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The LIT OIC Introduces Itself: Software Competence Center Hagenberg Ltd.

An interview with the two managing directors at the Software Competence Center Hagenberg Ltd. talk about the advantages of working at the LIT OIC.

von links: Robert Wille, Markus Manz
von links: Robert Wille, Markus Manz

Why did the Software Competence Center Hagenberg Ltd. (SCCH) move into the LIT Open Innovation Center?

Markus Manz: We always knew we wanted to work closely with JKU and moving into the OIC was the ideal opportunity to expand on this idea. Our founding directors have a close relationship to the JKU and we are partnered with a number of JKU institutes. When Prof. Dr. Robert Wille was appointed CSO of SCCH, we were able to make particularly good use of the resulting synergies and we now have a number of joint research projects and strategic collaboration efforts. The open-concept workspaces are ideal for our employees and allows them to communicate effectively. The open-concept is inviting and supports creative workflows as well as joint discussions with different "residents" at the OIC. This often gives us completely new perspectives and there is a social aspect. Knowledge transfer is easy and modern, thanks to the many exciting presentation series and events.

What makes the SCCH unique?

Robert Wille: There are many things! Our strength is being able to concentrate on both software and data. We analyze data resulting from industrial processes and use it for predictive analytics, quality control, and process optimization. Data from imaging systems are used to detect cancer cells as well as make public buildings and rail vehicles safer. In the area of software science, we conduct research in secure software design, efficient engineering, conduct an optimized analysis of software errors, and focus on increased data security.

Research-wise, we collaborate with small and large companies, providing digital change support: It is a radical change that is turning traditional industrial companies into forward-thinking businesses that today have a high proportion of software. Industrial companies are increasingly becoming software companies. There are many Upper Austrian industrial companies - some of which are world market leaders in a wide variety of fields - that can no longer be innovative if it weren’t for software. This is where SCCH can make important contributions, especially with its research expertise in the fields of Data Science and Big Data, AI and Security.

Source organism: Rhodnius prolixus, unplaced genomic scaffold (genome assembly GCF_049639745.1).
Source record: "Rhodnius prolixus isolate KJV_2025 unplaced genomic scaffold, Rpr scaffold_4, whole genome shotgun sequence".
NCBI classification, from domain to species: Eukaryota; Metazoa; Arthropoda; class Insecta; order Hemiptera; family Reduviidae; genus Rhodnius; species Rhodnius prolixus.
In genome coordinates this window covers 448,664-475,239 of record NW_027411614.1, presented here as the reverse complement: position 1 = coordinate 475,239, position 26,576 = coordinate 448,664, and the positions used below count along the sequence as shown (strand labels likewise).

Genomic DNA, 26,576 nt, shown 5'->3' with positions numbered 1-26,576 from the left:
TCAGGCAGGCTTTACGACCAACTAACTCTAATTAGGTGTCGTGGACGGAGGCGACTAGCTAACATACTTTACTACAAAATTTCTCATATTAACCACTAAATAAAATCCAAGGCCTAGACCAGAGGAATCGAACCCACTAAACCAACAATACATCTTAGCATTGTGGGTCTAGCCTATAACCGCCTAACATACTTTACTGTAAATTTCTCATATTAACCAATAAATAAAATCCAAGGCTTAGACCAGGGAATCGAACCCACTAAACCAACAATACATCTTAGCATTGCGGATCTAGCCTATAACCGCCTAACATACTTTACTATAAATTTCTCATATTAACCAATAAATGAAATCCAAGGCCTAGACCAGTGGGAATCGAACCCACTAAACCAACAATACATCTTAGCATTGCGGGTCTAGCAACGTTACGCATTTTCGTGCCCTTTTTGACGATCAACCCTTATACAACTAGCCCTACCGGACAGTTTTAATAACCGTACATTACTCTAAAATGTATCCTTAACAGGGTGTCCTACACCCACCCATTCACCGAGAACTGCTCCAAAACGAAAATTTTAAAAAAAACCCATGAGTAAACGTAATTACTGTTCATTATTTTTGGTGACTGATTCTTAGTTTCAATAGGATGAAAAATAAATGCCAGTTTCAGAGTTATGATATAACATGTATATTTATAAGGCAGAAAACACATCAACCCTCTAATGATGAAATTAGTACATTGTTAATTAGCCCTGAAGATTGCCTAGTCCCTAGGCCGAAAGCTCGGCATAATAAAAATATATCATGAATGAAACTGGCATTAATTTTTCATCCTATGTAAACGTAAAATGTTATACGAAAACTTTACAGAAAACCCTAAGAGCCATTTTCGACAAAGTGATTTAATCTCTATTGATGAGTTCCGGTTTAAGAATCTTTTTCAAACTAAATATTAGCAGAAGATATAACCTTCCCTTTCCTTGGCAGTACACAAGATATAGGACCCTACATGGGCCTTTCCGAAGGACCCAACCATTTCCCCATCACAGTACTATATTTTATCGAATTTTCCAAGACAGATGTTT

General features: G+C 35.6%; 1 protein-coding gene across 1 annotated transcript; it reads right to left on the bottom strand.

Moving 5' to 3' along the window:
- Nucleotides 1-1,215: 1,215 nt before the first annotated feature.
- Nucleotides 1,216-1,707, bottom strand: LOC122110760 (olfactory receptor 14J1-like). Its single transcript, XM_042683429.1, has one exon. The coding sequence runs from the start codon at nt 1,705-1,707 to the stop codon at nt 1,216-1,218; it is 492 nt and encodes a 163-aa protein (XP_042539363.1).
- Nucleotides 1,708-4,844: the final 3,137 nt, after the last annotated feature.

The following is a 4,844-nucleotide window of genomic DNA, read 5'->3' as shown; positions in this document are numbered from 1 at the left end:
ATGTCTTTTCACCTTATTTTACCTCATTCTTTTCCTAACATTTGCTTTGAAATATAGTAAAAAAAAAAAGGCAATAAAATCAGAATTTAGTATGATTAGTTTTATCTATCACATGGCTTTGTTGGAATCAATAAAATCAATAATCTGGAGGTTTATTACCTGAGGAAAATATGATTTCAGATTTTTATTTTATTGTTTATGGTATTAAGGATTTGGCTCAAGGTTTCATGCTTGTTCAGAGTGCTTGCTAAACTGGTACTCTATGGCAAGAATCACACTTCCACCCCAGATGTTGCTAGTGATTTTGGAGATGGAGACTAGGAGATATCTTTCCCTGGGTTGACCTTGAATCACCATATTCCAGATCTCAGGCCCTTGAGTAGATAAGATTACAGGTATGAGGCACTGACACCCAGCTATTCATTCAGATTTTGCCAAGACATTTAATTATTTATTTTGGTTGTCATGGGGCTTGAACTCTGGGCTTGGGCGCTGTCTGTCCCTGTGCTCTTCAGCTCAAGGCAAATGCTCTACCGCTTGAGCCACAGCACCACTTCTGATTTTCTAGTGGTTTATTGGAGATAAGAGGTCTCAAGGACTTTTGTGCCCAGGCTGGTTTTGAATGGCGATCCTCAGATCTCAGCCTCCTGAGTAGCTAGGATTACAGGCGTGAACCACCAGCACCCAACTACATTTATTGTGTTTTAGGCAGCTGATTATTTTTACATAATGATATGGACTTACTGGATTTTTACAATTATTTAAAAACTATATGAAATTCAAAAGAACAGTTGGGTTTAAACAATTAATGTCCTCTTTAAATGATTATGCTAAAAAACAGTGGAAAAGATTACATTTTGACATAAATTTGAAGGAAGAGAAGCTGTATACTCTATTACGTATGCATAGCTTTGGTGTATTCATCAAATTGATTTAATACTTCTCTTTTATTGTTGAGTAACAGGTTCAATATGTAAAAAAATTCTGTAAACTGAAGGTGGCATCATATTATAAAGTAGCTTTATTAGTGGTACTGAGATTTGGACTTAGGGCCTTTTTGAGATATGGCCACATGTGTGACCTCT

SCCH is currently overseeing four Horizon 2020 projects and two Interreg projects, in which SCCH is driving internationalization. We are enjoying the success. They strengthen both the SCCH’s and Upper Austria’s beacon function and attractiveness as a location for "Research without Borders". Our intercultural and interdisciplinary team includes 90 researchers from 16 nations, including Egypt, Brazil, India, and the Ukraine.

What is your favorite project at the moment?

Markus Manz: The projects at SCCH are very different and that's what makes it very interesting! It’s nearly impossible to just name one of our exciting projects. For example, we are particularly interested in the role humans play when interacting with artificial intelligence. The FFG project AI@Work (Human Centered AI in Digitized Working Environments) focuses on getting to the bottom of research question about ways humans and AI can work together as a team, so to speak, and compensate each other's respective weaknesses, thus ensuring human sovereignty.

We have also created a new Secure Software Analytics (SSA) division to develop cybersecurity solutions for industrial machines in cloud environments. Security should clearly be understood as a quality feature of software. The SeCoMo (Secure Code and Runtime Monitoring) project is currently ongoing.

We also encourage start-up companies to conduct research with us. Among others, SCCH currently supports local start-up companies such as blockhealth Ltd., Chatvisor Ltd., Symflower Ltd., Newsadoo Ltd., Show my Size, and many more.

How does the LIT OIC support research?

Robert Wille: SCCH has always considered itself an interface between research and industry and this requires opportunities to exchange information, develop creative ideas, and encounters different "worlds". The OIC’s structure and concept is conducive to the idea, offering us numerous opportunities. OIC stands for research that is not conducted in an ivory tower but rather gives us contact to companies without having to firsts overcome many hierarchies. We appreciate the joint collaboration in this particular environment and not just because there are partners here with the same fields of strength, such as in the area of AI, IT Security and Industry 4.0. The resulting exchange often leads to further research collaboration and a boost of innovation.